Let’s not take the excellence of these Astros for granted

ANAHEIM, CALIFORNIA – SEPTEMBER 04: Jose Altuve #27 of the Houston Astros hits a two run home run in the seventh inning against the Los Angeles Angels at Angel Stadium of Anaheim on September 04, 2022 in Anaheim, California. (Photo by Meg Oliphant/Getty Images)

Let’s not take the excellence of these Astros for granted

   The Astros are about to win 100 games for the fourth time in their last five full seasons. They’ve won 100 so often that we’ve come to see it as the norm around here. Try once a century.

   Check this out: Between 1906 and 1910, the Cubs won 100 games four times in a five-year stretch. Until the Astros came along, that was the only time in the 130-year history of Major League Baseball it had happened. (The Dodgers will also win 100 for the fourth time in five years.)

   This comparison is a good jumping off point in understanding how spectacular this era of Astros baseball has been. It was never this way before, and at some point this too shall pass.

   In the Astros previous 55 seasons, before 2017, they’d won 100 games just once (1998). If you’re of a certain age, you lived through multiple generations of lousy baseball.

   Now, an entire generation has grown up with October baseball penciled onto their calendars. This isn’t one core group of players, either. Since breaking through with a playoff appearance in 2015, Jose Altuve is the only constant.

    (Lance McCullers Jr. was also on that 2015 team, but he missed the entire 2019 season and has been to the mound just three times this season.)

      It’s the highest tribute to an organization when the team is almost completely turned over, including the manager, general manager and pitching coach, and the team simply rolls along.

   This franchise’s talent, culture, leadership, ownership and management is the best in all of Major League Baseball with the possible except for Houston native Andrew Friedman’s leadership of the Dodgers.

   Some great teams haven’t crossed the 100-win threshold so often. The Big Red Machine had just two 100-win seasons. The Braves won 100 three times in five seasons in the ‘90s, and the Orioles did it three straight years between 1969 and 1971.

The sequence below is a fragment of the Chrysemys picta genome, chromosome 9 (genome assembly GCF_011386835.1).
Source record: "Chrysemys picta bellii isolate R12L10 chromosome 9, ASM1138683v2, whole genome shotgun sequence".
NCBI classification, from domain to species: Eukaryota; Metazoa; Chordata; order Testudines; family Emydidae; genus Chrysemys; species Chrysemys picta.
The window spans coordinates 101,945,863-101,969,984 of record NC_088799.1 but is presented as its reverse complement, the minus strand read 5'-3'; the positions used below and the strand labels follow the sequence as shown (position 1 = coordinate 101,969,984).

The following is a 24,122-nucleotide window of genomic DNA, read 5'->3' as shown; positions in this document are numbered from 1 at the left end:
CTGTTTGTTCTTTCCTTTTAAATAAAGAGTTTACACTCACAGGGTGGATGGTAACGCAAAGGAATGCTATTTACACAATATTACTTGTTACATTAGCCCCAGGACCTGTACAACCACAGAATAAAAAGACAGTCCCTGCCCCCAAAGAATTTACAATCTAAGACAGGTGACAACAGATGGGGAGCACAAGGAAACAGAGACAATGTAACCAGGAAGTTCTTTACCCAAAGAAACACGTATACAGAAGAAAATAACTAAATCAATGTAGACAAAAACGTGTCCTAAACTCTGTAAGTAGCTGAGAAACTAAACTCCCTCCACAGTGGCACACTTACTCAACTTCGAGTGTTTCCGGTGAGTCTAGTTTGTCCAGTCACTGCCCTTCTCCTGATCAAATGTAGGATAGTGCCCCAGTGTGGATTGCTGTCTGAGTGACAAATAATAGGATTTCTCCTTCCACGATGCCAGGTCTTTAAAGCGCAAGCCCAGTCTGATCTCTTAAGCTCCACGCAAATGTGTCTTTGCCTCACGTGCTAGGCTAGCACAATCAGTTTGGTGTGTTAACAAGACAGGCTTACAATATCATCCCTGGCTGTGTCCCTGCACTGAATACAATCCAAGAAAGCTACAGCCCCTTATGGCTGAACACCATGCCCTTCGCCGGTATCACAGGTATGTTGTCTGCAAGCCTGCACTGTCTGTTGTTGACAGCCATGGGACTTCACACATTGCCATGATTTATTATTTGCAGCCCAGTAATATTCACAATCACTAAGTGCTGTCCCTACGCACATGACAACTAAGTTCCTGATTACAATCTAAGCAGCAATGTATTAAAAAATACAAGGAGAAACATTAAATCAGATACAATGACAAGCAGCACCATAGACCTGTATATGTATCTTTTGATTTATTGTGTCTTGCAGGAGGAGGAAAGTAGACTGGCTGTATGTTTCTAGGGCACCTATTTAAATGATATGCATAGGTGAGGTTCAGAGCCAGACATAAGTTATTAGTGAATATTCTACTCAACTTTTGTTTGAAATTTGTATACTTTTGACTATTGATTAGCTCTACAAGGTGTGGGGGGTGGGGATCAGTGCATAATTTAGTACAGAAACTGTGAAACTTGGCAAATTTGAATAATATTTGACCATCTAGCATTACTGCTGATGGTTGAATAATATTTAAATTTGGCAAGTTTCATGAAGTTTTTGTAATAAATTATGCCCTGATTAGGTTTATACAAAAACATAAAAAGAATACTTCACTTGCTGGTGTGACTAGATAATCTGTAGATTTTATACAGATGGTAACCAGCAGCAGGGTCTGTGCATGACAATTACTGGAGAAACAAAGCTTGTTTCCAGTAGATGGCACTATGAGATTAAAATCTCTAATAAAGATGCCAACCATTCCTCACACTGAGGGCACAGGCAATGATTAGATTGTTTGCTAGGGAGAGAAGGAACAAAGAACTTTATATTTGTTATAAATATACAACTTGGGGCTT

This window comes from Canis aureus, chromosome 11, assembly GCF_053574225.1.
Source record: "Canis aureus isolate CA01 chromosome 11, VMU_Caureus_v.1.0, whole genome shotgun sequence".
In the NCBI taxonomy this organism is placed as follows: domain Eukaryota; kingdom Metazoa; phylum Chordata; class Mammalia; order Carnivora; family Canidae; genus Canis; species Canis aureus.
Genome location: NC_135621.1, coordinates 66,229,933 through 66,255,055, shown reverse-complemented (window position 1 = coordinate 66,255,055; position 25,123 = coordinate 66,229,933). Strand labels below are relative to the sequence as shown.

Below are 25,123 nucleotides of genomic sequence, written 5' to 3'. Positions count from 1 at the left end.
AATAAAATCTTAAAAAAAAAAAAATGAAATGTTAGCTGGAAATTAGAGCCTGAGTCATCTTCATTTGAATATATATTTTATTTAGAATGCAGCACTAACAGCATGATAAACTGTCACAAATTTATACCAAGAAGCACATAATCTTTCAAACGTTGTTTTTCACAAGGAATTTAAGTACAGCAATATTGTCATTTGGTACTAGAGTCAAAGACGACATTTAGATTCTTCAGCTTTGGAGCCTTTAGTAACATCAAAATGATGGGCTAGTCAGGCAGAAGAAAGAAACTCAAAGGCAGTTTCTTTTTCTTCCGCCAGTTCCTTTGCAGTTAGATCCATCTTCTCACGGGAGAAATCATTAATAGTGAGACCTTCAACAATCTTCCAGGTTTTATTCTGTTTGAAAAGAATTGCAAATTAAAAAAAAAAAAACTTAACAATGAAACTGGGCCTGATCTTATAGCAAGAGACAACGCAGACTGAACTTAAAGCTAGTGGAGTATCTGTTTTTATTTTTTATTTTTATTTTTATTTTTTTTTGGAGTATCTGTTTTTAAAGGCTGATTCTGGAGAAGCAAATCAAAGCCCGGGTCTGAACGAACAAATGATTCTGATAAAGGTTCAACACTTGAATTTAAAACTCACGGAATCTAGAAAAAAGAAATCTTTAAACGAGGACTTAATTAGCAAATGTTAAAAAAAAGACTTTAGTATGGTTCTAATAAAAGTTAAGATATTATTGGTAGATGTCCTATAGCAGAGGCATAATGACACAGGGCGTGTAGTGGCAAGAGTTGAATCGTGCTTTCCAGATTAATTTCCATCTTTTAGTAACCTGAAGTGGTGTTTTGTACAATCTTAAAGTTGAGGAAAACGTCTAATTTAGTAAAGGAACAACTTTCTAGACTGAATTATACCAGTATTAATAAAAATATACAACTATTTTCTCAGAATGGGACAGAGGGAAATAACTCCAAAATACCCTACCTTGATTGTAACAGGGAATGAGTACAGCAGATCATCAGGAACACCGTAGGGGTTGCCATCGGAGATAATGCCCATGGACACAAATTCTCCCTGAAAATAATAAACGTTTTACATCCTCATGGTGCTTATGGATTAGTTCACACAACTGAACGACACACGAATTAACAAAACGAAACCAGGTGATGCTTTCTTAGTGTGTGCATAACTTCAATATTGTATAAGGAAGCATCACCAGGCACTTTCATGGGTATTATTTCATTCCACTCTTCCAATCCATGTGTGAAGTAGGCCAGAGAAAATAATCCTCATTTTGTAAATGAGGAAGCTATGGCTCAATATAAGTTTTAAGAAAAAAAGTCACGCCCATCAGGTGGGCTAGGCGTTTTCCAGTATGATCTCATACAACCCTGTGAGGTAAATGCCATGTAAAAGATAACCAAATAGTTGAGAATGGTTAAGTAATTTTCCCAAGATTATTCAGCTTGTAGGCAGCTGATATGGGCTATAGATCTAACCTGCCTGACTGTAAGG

The Yankees? They won 100 three times in four seasons between 1977 and 1980 and four times in six seasons between 1936 and 1941.

   The Astros are headed to the postseason for the sixth straight season and the seventh time in eight seasons under Jim Crane’s ownership. Those seven postseason appearances are two fewer than they made in their first 52 seasons of existence.

  At a recent Astros home game, I chatted with a veteran scout from an American League team.

   “Do you guys understand how special this is?” he asked. “This just is not supposed to happen. You can’t say enough good things about how they’ve operated this franchise.”

   As former Astros manager AJ Hinch said a couple of years ago: “You understand this isn’t normal, right?”

   Since 2015, the Astros have won 45 more games than any other American League team and kept things going despite losing a massive amount of talent to free agency: George Springer, Carlos Correa, Gerrit Cole, Charlie Morton, Dallas Keuchel, Marwin Gonzalez, Joe Musgrove.

   Other than perhaps Seattle, no other 2022 contender has as much elite young talent as the Astros. Jeremy Pena is 24; Yordan Alvarez and Kyle Tucker 25; Alex Bregman 28. Two members of the starting rotation, Cristian Javier and Luis Garcia, are 25. Jose Urquidy is 27, Framber Valdez and Lance McCullers Jr. 28.

   And if the Astros can get Justin Verlander and Yordan Alvarez back healthy and playing at a high level, they’ll begin the playoffs as the AL favorite thanks largely to a pitching staff that has been the league’s best: No. 1 in both bullpen (2.93) and rotation ERA (3.08).

   Offensively, the season has been a challenge thanks to Michael Brantley missing the final three months and the hand injuries that have Yordan Alvarez sidelined.

   Still, only the Blue Jays and Yankees have scored more runs among AL teams. However, the Astros lineup is so dependent on Alvarez that it’s hard to imagine them going very far without him.

   Because this team has been so good for so long, expectations could not be higher. What the Astros have is a track record of winning in October. A second World Series trophy would validate so much of what has happened since the winning started.

   These expectations sometimes detract from the sheer enjoyment of watching these guys play baseball. Years from now, we’ll be the ones to tell our grandkids we were lucky enough to enjoy this team.

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